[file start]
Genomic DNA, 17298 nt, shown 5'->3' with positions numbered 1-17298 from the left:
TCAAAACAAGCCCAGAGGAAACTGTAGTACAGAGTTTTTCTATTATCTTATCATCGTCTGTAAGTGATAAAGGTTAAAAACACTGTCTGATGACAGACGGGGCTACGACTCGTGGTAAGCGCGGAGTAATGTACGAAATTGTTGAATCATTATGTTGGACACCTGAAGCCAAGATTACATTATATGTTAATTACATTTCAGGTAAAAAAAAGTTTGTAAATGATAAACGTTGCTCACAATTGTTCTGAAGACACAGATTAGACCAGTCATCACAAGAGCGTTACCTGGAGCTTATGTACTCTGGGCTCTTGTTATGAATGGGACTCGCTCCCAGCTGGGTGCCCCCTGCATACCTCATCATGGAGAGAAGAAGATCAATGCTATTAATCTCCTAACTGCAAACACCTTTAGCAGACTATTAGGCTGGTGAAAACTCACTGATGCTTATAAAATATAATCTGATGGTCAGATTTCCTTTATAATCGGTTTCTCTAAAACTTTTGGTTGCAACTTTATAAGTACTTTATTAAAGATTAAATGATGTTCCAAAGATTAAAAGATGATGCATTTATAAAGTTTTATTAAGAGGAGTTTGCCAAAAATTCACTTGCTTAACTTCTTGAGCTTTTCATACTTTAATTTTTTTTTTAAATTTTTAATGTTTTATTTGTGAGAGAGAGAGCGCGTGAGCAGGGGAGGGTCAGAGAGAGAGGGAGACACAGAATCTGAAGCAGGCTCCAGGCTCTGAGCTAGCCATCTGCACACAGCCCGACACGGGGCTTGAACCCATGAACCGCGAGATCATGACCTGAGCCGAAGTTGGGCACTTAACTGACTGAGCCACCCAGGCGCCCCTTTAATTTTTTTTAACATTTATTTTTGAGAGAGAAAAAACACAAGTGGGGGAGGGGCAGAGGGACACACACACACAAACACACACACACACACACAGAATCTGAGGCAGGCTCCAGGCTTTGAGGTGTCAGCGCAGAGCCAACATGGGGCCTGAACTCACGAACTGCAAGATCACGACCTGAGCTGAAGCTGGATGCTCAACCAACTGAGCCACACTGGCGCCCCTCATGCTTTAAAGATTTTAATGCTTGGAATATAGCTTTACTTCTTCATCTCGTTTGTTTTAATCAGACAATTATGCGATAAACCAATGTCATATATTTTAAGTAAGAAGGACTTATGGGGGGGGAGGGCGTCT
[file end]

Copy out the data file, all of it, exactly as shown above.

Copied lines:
Genomic DNA, 17298 nt, shown 5'->3' with positions numbered 1-17298 from the left:
TCAAAACAAGCCCAGAGGAAACTGTAGTACAGAGTTTTTCTATTATCTTATCATCGTCTGTAAGTGATAAAGGTTAAAAACACTGTCTGATGACAGACGGGGCTACGACTCGTGGTAAGCGCGGAGTAATGTACGAAATTGTTGAATCATTATGTTGGACACCTGAAGCCAAGATTACATTATATGTTAATTACATTTCAGGTAAAAAAAAGTTTGTAAATGATAAACGTTGCTCACAATTGTTCTGAAGACACAGATTAGACCAGTCATCACAAGAGCGTTACCTGGAGCTTATGTACTCTGGGCTCTTGTTATGAATGGGACTCGCTCCCAGCTGGGTGCCCCCTGCATACCTCATCATGGAGAGAAGAAGATCAATGCTATTAATCTCCTAACTGCAAACACCTTTAGCAGACTATTAGGCTGGTGAAAACTCACTGATGCTTATAAAATATAATCTGATGGTCAGATTTCCTTTATAATCGGTTTCTCTAAAACTTTTGGTTGCAACTTTATAAGTACTTTATTAAAGATTAAATGATGTTCCAAAGATTAAAAGATGATGCATTTATAAAGTTTTATTAAGAGGAGTTTGCCAAAAATTCACTTGCTTAACTTCTTGAGCTTTTCATACTTTAATTTTTTTTTTAAATTTTTAATGTTTTATTTGTGAGAGAGAGAGCGCGTGAGCAGGGGAGGGTCAGAGAGAGAGGGAGACACAGAATCTGAAGCAGGCTCCAGGCTCTGAGCTAGCCATCTGCACACAGCCCGACACGGGGCTTGAACCCATGAACCGCGAGATCATGACCTGAGCCGAAGTTGGGCACTTAACTGACTGAGCCACCCAGGCGCCCCTTTAATTTTTTTTAACATTTATTTTTGAGAGAGAAAAAACACAAGTGGGGGAGGGGCAGAGGGACACACACACACAAACACACACACACACACACAGAATCTGAGGCAGGCTCCAGGCTTTGAGGTGTCAGCGCAGAGCCAACATGGGGCCTGAACTCACGAACTGCAAGATCACGACCTGAGCTGAAGCTGGATGCTCAACCAACTGAGCCACACTGGCGCCCCTCATGCTTTAAAGATTTTAATGCTTGGAATATAGCTTTACTTCTTCATCTCGTTTGTTTTAATCAGACAATTATGCGATAAACCAATGTCATATATTTTAAGTAAGAAGGACTTATGGGGGGGGAGGGCGTCT